Quick Reviews: Three YA Novels


Among the books I read this summer were three interesting Young Adult novels. Here are some very quick reviews of each. The connecting thread is that all three feature female protagonists.

I just finished Truly Devious by Maureen Johnson. It’s a murder mystery with two different levels. One from the past. One from the present. The main character — Stevie — is obsessed with the murder from the past, but then gets drawn into the mystery of the present, and her sharp mind and keen observational skills help her unlock part of the mystery. This had a “to be continued” at the end, a cliffhanger for some of the threads, but I found Stevie to be a highly engaging character and the two mysteries here get entangled at times in interesting ways.


In Truly Devious, the setting is an old school with lots of tunnels and hidden doors and such. An interesting building as setting is also a main concept in Winterhouse by Ben Gutterson. Here, the building is a hotel, with mysteries of its own, centered around the family that owns the hotel. Elizabeth is the main character, an orphan with a quirky personality and a curiosity that leads to odd situations, and entanglements with magic and ghosts of the past. It’s fast-paced story, with some echoes of Harry Potter and other YA novels, but Guterson does a nice job of using the house to make his tale its own story.


Finally, early in the summer, I read The Thing About Jellyfish by Ali Benjamin. There’s a palpable sadness to this story and yet, it is beautifully written, and we are in the head and heart of Suzy Swanson, whose grappling with the sudden death of a former friend. The novel explores the world of jellyfish through Suzy’s hyperfocus on the creatures, and her theory of the role they may have played in the death of her friend. Not everything is tidy in this story, and that’s OK. Suzy is worth caring about, as she navigates a confusing world.

Peace (and story),

My Park Story: National Park Service Podcast

Green background with My Park Story in large, white text and a beige ranger hat in top right corner.

If you follow the National Park Service on X or other social media sites, as I do for Write Out and beyond, you will often come away chuckling or with a smile. The posts are brilliant. The reason is that the Park Service social media team is creative in using images and information and humor to get its message across.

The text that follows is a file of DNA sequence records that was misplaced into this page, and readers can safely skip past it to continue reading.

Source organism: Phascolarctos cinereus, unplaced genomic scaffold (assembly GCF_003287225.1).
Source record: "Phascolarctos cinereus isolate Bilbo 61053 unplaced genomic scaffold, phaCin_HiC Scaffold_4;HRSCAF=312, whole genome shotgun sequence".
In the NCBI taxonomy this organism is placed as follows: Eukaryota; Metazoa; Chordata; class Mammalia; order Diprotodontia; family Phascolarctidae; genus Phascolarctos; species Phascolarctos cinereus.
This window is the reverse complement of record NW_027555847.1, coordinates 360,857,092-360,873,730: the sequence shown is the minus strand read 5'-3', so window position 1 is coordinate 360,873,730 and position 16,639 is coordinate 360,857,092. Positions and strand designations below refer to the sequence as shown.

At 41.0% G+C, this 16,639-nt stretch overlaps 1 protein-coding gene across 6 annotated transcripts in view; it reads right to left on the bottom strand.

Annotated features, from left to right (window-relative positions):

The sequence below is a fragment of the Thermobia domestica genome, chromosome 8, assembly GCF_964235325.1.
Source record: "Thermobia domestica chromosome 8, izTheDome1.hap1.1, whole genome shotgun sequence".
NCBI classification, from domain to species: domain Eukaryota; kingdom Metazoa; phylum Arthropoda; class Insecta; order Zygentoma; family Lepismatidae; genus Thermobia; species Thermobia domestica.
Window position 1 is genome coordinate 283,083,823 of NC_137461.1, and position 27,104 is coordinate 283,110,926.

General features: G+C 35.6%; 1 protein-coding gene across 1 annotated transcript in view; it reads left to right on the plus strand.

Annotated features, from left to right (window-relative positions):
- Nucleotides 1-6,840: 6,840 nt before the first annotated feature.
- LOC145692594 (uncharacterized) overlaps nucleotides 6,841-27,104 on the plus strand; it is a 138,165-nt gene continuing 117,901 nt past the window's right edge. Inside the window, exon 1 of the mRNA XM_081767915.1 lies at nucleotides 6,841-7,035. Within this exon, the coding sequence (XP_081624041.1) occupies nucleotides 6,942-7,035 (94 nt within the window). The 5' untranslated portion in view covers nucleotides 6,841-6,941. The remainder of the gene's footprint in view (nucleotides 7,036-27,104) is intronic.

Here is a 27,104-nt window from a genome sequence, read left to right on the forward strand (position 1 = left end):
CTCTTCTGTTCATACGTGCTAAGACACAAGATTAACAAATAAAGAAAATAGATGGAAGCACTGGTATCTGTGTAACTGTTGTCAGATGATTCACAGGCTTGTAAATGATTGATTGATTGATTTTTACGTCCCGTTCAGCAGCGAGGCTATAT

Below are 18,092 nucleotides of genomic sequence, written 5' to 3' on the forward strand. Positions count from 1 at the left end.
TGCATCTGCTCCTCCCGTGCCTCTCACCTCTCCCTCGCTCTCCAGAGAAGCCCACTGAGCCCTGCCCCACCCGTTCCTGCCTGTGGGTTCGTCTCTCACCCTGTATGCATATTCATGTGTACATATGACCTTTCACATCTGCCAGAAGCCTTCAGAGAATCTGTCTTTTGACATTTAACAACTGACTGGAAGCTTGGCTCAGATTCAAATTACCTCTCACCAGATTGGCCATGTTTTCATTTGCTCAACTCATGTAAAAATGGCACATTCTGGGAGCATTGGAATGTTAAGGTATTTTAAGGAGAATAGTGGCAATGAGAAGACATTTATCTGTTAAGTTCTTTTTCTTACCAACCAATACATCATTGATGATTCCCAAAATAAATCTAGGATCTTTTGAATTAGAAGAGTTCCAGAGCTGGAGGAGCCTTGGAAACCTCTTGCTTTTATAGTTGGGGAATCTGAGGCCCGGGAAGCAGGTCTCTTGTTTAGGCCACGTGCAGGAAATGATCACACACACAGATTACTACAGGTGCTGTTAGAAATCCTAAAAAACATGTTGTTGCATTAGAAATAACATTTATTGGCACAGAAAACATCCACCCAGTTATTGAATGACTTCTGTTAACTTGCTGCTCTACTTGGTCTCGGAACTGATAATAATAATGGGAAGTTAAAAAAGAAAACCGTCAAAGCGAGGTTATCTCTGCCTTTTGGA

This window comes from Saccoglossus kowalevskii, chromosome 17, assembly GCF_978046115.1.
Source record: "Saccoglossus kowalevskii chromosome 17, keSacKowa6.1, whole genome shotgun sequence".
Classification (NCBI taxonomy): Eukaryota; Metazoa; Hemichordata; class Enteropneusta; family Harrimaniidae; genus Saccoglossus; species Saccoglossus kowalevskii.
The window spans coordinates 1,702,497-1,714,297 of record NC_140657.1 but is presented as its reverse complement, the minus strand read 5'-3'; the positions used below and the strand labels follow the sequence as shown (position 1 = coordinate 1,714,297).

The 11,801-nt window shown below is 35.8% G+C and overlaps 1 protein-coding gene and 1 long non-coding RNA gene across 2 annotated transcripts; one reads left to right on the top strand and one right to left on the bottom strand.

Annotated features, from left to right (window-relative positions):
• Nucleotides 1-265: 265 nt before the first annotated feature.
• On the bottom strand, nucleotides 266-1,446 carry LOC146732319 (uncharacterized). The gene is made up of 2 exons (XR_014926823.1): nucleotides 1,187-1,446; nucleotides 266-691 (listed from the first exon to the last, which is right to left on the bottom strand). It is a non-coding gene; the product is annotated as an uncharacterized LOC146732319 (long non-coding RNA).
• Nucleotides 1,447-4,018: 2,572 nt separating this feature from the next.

For the first episode of the new National Park Service podcast — My Park Story — the host interviews the main person behind the social media accounts of the National Park Service — Matt Turner. I found it interesting to learn more about Matt and his approaches to engaging the public through visuals and information.

My Park Story is the theme of the NPS this year (and will be an underlying theme for Write Out, in a way, in October).

Peace (and pics),

Picture Book Review: National Parks A To Z (Adventure from Acadia to Zion)


Gus D’Angelo has written and illustrate a picture book that is nearly perfect for this October’s Write Out project (learn more about Write Out, a partnership between the National Writing Project and the National Park Service, with events starting this year on October 8th and running for two weeks.)

National Parks A To Z (Adventure From Acadia To Zion) is chock full short explorations of various National Parks, fun illustrations and, as you might guess from the title, alliterations galore.

There’s a fun tone to the book, too, as D’Angelo brings readers into the parks through the use of creatures that live in those areas. So, we meet avocets in Acadia, bison on the Badlands, honus in Hawaii, weasels in Wind Cave, and so one.

But interspersed with the basic ABC format are small poems with environmental themes and informational texts about the National Park system, and native tribes whose ancestral lands form the borders of many park sites.

The result is a fascinating series of informational snapshots, making this book a rich resource for any elementary-level classrooms, and the book could provide a way to introduce the National Parks (and Write Out) for some further research and artwork, as D’Angelo’s illustrations are fun and filled with interesting elements.

Peace (and parks),

PS — D’Angelo has a Mad Lib at his resource site as a PDF (along with some coloring sheets) and I converted his PDF Mad Lib into an online version, if you wanna play.

PPS — Today (Friday, August 25th) is the 107th birthday of the National Park Service.

Poetry: A Riff Off The River

Slumber Along

A friend – Willeena – has been sharing some lovely poems on X, tagging it with the #writeout hashtag (she and I and others are part of the team planning Write Out 2023 in October). Her poems are situated in nature, and she has been adding short videos, too, of where she is getting her inspiration. A poem she wrote yesterday inspired this poem of mine.

She wrote, as part of her poem:

Help them move
past the mirk and mire …

— Willeena Booker

I took that idea and wrote my way forward.

Summer rains stretch
fingers into the bottoms
of the riverbed,

a weathered troublemaker
stirring up what’s long been
settled in

With eyes closed, then,
we slumber along
through cloudy waters,
dreaming of currents
and clarity

Then stuck feet find
a footing, and a hand
reaches from the shore –

Once more, your presence
provides ballast
in an otherwise
unbalanced world

Peace (and poems),

Word Art Poem: Every Word Matters

Word Art Poem